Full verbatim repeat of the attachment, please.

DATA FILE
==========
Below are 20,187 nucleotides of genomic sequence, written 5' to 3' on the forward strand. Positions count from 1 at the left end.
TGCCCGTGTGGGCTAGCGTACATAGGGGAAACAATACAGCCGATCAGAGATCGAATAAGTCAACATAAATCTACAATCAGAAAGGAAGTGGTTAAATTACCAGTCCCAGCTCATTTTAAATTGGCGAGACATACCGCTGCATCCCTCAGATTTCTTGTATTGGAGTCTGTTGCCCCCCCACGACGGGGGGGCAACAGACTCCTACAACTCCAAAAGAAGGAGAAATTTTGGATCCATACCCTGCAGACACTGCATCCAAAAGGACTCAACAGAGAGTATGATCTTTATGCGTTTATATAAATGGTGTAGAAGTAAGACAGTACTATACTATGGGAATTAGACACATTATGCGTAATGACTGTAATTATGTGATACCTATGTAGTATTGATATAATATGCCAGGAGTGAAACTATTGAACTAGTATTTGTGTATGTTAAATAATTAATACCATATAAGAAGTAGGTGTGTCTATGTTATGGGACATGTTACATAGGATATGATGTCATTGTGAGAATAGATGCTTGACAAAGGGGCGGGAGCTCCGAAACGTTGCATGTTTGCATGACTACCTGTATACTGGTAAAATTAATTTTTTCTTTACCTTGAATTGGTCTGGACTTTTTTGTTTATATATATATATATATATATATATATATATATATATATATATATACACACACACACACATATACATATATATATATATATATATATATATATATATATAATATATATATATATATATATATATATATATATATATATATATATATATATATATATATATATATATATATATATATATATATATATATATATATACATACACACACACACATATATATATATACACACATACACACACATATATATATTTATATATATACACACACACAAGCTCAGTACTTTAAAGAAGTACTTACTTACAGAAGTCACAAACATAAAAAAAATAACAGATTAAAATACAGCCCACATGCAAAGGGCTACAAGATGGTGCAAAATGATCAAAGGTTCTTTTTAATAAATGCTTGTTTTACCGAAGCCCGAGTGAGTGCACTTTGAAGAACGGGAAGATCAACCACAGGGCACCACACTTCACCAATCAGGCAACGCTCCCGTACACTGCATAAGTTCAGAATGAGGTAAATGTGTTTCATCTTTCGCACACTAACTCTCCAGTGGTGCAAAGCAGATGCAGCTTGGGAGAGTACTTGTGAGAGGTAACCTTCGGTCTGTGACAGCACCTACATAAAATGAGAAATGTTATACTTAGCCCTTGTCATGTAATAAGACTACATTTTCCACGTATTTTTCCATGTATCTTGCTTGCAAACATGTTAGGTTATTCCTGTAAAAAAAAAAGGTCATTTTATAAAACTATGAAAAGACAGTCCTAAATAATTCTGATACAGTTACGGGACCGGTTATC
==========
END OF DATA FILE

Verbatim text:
Below are 20,187 nucleotides of genomic sequence, written 5' to 3' on the forward strand. Positions count from 1 at the left end.
TGCCCGTGTGGGCTAGCGTACATAGGGGAAACAATACAGCCGATCAGAGATCGAATAAGTCAACATAAATCTACAATCAGAAAGGAAGTGGTTAAATTACCAGTCCCAGCTCATTTTAAATTGGCGAGACATACCGCTGCATCCCTCAGATTTCTTGTATTGGAGTCTGTTGCCCCCCCACGACGGGGGGGCAACAGACTCCTACAACTCCAAAAGAAGGAGAAATTTTGGATCCATACCCTGCAGACACTGCATCCAAAAGGACTCAACAGAGAGTATGATCTTTATGCGTTTATATAAATGGTGTAGAAGTAAGACAGTACTATACTATGGGAATTAGACACATTATGCGTAATGACTGTAATTATGTGATACCTATGTAGTATTGATATAATATGCCAGGAGTGAAACTATTGAACTAGTATTTGTGTATGTTAAATAATTAATACCATATAAGAAGTAGGTGTGTCTATGTTATGGGACATGTTACATAGGATATGATGTCATTGTGAGAATAGATGCTTGACAAAGGGGCGGGAGCTCCGAAACGTTGCATGTTTGCATGACTACCTGTATACTGGTAAAATTAATTTTTTCTTTACCTTGAATTGGTCTGGACTTTTTTGTTTATATATATATATATATATATATATATATATATATATATATATATACACACACACACACATATACATATATATATATATATATATATATATATATATATAATATATATATATATATATATATATATATATATATATATATATATATATATATATATATATATATATATATATATATATATATATATATATATATACATACACACACACACATATATATATATACACACATACACACACATATATATATTTATATATATACACACACACAAGCTCAGTACTTTAAAGAAGTACTTACTTACAGAAGTCACAAACATAAAAAAAATAACAGATTAAAATACAGCCCACATGCAAAGGGCTACAAGATGGTGCAAAATGATCAAAGGTTCTTTTTAATAAATGCTTGTTTTACCGAAGCCCGAGTGAGTGCACTTTGAAGAACGGGAAGATCAACCACAGGGCACCACACTTCACCAATCAGGCAACGCTCCCGTACACTGCATAAGTTCAGAATGAGGTAAATGTGTTTCATCTTTCGCACACTAACTCTCCAGTGGTGCAAAGCAGATGCAGCTTGGGAGAGTACTTGTGAGAGGTAACCTTCGGTCTGTGACAGCACCTACATAAAATGAGAAATGTTATACTTAGCCCTTGTCATGTAATAAGACTACATTTTCCACGTATTTTTCCATGTATCTTGCTTGCAAACATGTTAGGTTATTCCTGTAAAAAAAAAAGGTCATTTTATAAAACTATGAAAAGACAGTCCTAAATAATTCTGATACAGTTACGGGACCGGTTATC